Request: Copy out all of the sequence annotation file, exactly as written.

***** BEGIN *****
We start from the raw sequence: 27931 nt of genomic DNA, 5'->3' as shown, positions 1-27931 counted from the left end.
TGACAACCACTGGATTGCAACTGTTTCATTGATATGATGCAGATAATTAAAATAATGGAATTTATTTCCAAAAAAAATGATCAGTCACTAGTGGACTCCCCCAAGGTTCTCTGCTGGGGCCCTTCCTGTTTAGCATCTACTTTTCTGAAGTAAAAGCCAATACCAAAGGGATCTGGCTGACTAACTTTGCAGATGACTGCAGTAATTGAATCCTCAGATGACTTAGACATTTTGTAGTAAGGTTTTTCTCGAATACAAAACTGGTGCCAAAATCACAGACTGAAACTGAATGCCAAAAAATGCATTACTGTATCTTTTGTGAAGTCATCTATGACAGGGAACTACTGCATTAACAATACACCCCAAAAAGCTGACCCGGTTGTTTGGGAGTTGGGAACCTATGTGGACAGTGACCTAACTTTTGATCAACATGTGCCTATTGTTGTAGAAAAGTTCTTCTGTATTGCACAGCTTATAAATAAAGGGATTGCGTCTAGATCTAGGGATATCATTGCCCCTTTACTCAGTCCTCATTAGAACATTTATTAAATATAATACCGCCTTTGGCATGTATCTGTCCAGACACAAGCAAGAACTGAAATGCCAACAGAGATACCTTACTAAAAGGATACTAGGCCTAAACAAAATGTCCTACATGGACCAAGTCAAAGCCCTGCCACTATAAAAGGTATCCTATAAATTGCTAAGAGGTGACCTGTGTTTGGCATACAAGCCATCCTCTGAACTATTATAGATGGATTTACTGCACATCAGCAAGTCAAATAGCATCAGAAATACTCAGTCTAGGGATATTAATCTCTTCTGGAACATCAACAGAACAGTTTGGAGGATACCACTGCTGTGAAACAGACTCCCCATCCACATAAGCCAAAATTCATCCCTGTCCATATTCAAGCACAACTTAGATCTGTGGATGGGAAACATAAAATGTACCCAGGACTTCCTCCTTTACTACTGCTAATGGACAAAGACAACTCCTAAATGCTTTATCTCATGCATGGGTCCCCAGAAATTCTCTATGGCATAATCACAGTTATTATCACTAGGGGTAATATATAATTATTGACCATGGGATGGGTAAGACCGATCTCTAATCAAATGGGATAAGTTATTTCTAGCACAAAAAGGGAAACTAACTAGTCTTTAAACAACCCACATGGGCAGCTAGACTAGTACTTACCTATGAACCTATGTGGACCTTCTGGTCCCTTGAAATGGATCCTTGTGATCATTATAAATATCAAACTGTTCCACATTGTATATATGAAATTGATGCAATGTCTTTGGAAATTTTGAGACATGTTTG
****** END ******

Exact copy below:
We start from the raw sequence: 27931 nt of genomic DNA, 5'->3' as shown, positions 1-27931 counted from the left end.
TGACAACCACTGGATTGCAACTGTTTCATTGATATGATGCAGATAATTAAAATAATGGAATTTATTTCCAAAAAAAATGATCAGTCACTAGTGGACTCCCCCAAGGTTCTCTGCTGGGGCCCTTCCTGTTTAGCATCTACTTTTCTGAAGTAAAAGCCAATACCAAAGGGATCTGGCTGACTAACTTTGCAGATGACTGCAGTAATTGAATCCTCAGATGACTTAGACATTTTGTAGTAAGGTTTTTCTCGAATACAAAACTGGTGCCAAAATCACAGACTGAAACTGAATGCCAAAAAATGCATTACTGTATCTTTTGTGAAGTCATCTATGACAGGGAACTACTGCATTAACAATACACCCCAAAAAGCTGACCCGGTTGTTTGGGAGTTGGGAACCTATGTGGACAGTGACCTAACTTTTGATCAACATGTGCCTATTGTTGTAGAAAAGTTCTTCTGTATTGCACAGCTTATAAATAAAGGGATTGCGTCTAGATCTAGGGATATCATTGCCCCTTTACTCAGTCCTCATTAGAACATTTATTAAATATAATACCGCCTTTGGCATGTATCTGTCCAGACACAAGCAAGAACTGAAATGCCAACAGAGATACCTTACTAAAAGGATACTAGGCCTAAACAAAATGTCCTACATGGACCAAGTCAAAGCCCTGCCACTATAAAAGGTATCCTATAAATTGCTAAGAGGTGACCTGTGTTTGGCATACAAGCCATCCTCTGAACTATTATAGATGGATTTACTGCACATCAGCAAGTCAAATAGCATCAGAAATACTCAGTCTAGGGATATTAATCTCTTCTGGAACATCAACAGAACAGTTTGGAGGATACCACTGCTGTGAAACAGACTCCCCATCCACATAAGCCAAAATTCATCCCTGTCCATATTCAAGCACAACTTAGATCTGTGGATGGGAAACATAAAATGTACCCAGGACTTCCTCCTTTACTACTGCTAATGGACAAAGACAACTCCTAAATGCTTTATCTCATGCATGGGTCCCCAGAAATTCTCTATGGCATAATCACAGTTATTATCACTAGGGGTAATATATAATTATTGACCATGGGATGGGTAAGACCGATCTCTAATCAAATGGGATAAGTTATTTCTAGCACAAAAAGGGAAACTAACTAGTCTTTAAACAACCCACATGGGCAGCTAGACTAGTACTTACCTATGAACCTATGTGGACCTTCTGGTCCCTTGAAATGGATCCTTGTGATCATTATAAATATCAAACTGTTCCACATTGTATATATGAAATTGATGCAATGTCTTTGGAAATTTTGAGACATGTTTG